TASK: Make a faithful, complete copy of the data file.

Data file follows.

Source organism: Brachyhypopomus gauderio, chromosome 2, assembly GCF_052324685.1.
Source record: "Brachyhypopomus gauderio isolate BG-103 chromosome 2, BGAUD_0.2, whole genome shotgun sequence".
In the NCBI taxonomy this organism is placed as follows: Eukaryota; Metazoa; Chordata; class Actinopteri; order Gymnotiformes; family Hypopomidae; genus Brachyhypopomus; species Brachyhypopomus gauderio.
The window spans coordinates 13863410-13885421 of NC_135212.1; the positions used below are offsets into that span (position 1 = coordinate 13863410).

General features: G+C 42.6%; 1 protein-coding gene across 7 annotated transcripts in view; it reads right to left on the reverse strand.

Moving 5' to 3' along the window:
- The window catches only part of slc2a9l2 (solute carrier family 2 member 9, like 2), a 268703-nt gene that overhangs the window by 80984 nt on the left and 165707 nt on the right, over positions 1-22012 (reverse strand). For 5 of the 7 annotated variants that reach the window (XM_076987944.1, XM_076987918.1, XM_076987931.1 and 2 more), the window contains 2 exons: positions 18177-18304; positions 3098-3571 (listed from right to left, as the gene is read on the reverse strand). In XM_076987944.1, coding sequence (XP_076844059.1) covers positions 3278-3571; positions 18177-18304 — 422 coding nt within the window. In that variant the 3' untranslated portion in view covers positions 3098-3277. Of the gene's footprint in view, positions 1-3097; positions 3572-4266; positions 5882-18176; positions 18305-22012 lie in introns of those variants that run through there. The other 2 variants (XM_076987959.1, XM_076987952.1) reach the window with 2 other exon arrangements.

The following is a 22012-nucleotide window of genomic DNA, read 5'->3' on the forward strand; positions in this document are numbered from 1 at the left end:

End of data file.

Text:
Source organism: Brachyhypopomus gauderio, chromosome 2, assembly GCF_052324685.1.
Source record: "Brachyhypopomus gauderio isolate BG-103 chromosome 2, BGAUD_0.2, whole genome shotgun sequence".
In the NCBI taxonomy this organism is placed as follows: Eukaryota; Metazoa; Chordata; class Actinopteri; order Gymnotiformes; family Hypopomidae; genus Brachyhypopomus; species Brachyhypopomus gauderio.
The window spans coordinates 13863410-13885421 of NC_135212.1; the positions used below are offsets into that span (position 1 = coordinate 13863410).

General features: G+C 42.6%; 1 protein-coding gene across 7 annotated transcripts in view; it reads right to left on the reverse strand.

Moving 5' to 3' along the window:
- The window catches only part of slc2a9l2 (solute carrier family 2 member 9, like 2), a 268703-nt gene that overhangs the window by 80984 nt on the left and 165707 nt on the right, over positions 1-22012 (reverse strand). For 5 of the 7 annotated variants that reach the window (XM_076987944.1, XM_076987918.1, XM_076987931.1 and 2 more), the window contains 2 exons: positions 18177-18304; positions 3098-3571 (listed from right to left, as the gene is read on the reverse strand). In XM_076987944.1, coding sequence (XP_076844059.1) covers positions 3278-3571; positions 18177-18304 — 422 coding nt within the window. In that variant the 3' untranslated portion in view covers positions 3098-3277. Of the gene's footprint in view, positions 1-3097; positions 3572-4266; positions 5882-18176; positions 18305-22012 lie in introns of those variants that run through there. The other 2 variants (XM_076987959.1, XM_076987952.1) reach the window with 2 other exon arrangements.

The following is a 22012-nucleotide window of genomic DNA, read 5'->3' on the forward strand; positions in this document are numbered from 1 at the left end: